The move from monthly uniques to average daily uniques has eliminated some double-counting from the stats, but it still doesn’t break out these fly-by visitors. The industry has to move to more honest and realistic metrics. In the UK, newspapers no longer report bulk print sales. I’d argue that it’s time to at the very least break out ‘bounce’, single-page, less than 5 second visitors (or however the industry wants to transparently measure it). If the industry really wanted to come clean, they’d just leave bounce out of the stats entirely. It’s meaningless traffic, the internet version of channel surfers. Loyalty is the new coin of the digital realm, and I’d wager that if we focus on that, it might even bring in a bit more coin.

6 thoughts on “News organisation web stats: Break out bounce

  1. Absolutely spot on. And one of the reasons why I think one of the most important projects will be for media companies to recognise the fly-by pageview as an opportunity to optimize and drive engagement deeper into the network using some of the same ideas as store managers use with space management. It’s certainly going to be one of the next big projects for the media company, where I’m trying to drive digital forward.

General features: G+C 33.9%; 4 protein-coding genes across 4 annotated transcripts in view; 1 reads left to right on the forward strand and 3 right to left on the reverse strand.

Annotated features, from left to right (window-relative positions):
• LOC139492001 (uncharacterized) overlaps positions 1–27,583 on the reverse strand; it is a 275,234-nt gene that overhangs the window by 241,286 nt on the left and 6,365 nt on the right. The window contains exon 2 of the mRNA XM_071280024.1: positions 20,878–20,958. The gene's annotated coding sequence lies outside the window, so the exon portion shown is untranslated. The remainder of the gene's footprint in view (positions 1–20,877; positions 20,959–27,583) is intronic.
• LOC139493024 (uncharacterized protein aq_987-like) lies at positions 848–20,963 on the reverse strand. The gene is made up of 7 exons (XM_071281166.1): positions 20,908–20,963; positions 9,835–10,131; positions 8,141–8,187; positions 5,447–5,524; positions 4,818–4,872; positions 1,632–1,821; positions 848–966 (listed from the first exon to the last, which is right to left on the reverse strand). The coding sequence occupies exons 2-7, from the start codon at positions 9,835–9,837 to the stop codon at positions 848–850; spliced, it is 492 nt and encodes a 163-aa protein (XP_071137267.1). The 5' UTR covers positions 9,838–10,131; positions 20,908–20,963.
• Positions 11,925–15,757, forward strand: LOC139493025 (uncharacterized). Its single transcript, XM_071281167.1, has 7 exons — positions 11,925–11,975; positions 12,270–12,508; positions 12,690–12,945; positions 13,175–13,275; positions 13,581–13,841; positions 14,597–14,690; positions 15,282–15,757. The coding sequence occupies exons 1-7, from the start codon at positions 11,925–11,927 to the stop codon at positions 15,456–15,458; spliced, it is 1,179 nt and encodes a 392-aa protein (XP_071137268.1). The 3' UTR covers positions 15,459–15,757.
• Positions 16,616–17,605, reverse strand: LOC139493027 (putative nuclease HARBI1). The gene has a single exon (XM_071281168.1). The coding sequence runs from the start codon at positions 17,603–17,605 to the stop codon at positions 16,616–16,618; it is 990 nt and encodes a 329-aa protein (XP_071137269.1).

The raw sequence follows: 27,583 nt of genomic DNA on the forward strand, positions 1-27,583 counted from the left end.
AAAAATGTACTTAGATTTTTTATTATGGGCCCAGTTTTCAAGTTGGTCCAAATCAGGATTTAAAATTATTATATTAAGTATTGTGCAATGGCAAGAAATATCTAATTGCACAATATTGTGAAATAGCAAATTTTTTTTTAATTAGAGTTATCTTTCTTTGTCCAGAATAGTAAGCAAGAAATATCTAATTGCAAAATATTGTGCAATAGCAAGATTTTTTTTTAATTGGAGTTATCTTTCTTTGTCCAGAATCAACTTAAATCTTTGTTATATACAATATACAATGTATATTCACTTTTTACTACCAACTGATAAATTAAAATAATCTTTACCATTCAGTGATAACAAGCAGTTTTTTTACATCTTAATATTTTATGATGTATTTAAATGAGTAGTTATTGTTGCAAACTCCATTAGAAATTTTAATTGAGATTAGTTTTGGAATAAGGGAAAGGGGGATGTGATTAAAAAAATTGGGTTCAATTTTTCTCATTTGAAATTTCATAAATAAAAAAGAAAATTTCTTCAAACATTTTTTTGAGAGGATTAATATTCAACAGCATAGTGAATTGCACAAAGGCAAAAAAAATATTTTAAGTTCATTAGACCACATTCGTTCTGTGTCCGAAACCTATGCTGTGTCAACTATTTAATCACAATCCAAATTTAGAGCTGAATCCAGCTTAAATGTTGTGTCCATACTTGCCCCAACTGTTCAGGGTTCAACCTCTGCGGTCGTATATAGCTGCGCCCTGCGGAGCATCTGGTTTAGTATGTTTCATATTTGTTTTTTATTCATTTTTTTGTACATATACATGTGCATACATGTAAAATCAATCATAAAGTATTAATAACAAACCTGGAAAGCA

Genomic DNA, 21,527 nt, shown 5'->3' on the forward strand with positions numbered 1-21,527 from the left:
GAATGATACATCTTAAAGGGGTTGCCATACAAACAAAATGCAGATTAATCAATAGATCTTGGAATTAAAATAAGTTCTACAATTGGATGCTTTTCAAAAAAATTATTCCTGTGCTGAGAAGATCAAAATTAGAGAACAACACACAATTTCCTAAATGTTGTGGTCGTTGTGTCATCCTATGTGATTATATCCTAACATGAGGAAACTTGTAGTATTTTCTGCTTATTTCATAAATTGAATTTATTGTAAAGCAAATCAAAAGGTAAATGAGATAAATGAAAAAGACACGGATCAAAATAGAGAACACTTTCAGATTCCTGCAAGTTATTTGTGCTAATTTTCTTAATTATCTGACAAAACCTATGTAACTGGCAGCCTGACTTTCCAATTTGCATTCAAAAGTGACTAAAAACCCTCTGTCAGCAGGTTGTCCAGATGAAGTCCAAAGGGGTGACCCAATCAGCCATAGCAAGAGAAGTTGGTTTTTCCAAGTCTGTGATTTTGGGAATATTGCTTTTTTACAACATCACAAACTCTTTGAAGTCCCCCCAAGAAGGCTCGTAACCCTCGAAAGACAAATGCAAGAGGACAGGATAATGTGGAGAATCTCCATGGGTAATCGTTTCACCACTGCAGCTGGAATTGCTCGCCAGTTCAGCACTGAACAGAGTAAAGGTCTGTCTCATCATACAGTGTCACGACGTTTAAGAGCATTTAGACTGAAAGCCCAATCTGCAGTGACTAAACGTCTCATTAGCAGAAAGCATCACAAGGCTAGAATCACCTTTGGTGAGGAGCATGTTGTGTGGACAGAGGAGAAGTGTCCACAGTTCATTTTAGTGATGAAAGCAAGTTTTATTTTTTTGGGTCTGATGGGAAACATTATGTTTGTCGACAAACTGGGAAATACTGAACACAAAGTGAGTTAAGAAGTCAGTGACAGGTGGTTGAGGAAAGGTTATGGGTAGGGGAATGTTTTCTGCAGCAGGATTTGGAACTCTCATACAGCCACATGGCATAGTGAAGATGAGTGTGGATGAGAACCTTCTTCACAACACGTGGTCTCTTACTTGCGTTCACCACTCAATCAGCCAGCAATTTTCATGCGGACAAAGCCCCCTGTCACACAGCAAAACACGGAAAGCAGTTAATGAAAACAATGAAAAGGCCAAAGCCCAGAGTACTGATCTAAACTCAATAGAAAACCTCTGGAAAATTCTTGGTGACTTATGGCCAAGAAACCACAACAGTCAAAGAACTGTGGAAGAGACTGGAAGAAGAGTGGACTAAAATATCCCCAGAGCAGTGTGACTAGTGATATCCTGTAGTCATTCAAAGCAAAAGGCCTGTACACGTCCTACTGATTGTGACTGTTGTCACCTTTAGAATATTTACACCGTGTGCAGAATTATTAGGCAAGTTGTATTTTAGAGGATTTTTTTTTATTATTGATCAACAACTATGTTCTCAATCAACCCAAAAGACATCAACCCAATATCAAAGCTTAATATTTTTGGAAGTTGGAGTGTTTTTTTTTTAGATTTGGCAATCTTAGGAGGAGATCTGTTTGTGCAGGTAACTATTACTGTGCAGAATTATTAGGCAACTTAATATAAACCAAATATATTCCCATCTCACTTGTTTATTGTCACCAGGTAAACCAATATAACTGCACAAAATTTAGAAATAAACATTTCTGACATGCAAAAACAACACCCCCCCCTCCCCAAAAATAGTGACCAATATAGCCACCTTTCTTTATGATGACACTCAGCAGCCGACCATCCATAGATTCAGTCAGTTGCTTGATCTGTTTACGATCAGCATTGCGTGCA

2. I think your parenthetical discussion of the need for quotes in ‘newspaper’ is interesting, because as long as that distinction needs to me made ‘newspapers’ aren’t going to be able to compete in the digital marketplace. In that marketplace, the competition is from other online news sources, whether or not those sources are tied to a brick-and-mortar news office.

    I agree with you that loyalty is key in creating favourable conditions for increased advertising revenue (from a metrics perspective, this loyalty being measured not just with numbers surrounding repeat visitors, but social engagement as well).